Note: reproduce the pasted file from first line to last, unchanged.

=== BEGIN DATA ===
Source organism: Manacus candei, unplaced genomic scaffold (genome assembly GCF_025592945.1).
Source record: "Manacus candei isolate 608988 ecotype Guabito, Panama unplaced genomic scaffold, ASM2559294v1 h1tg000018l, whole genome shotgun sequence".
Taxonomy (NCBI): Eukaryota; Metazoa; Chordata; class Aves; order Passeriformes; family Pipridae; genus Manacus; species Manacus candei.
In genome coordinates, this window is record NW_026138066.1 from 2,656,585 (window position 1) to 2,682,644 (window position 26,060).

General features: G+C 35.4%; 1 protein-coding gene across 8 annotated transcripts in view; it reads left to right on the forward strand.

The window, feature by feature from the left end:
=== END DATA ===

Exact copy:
Source organism: Manacus candei, unplaced genomic scaffold (genome assembly GCF_025592945.1).
Source record: "Manacus candei isolate 608988 ecotype Guabito, Panama unplaced genomic scaffold, ASM2559294v1 h1tg000018l, whole genome shotgun sequence".
Taxonomy (NCBI): Eukaryota; Metazoa; Chordata; class Aves; order Passeriformes; family Pipridae; genus Manacus; species Manacus candei.
In genome coordinates, this window is record NW_026138066.1 from 2,656,585 (window position 1) to 2,682,644 (window position 26,060).

General features: G+C 35.4%; 1 protein-coding gene across 8 annotated transcripts in view; it reads left to right on the forward strand.

The window, feature by feature from the left end: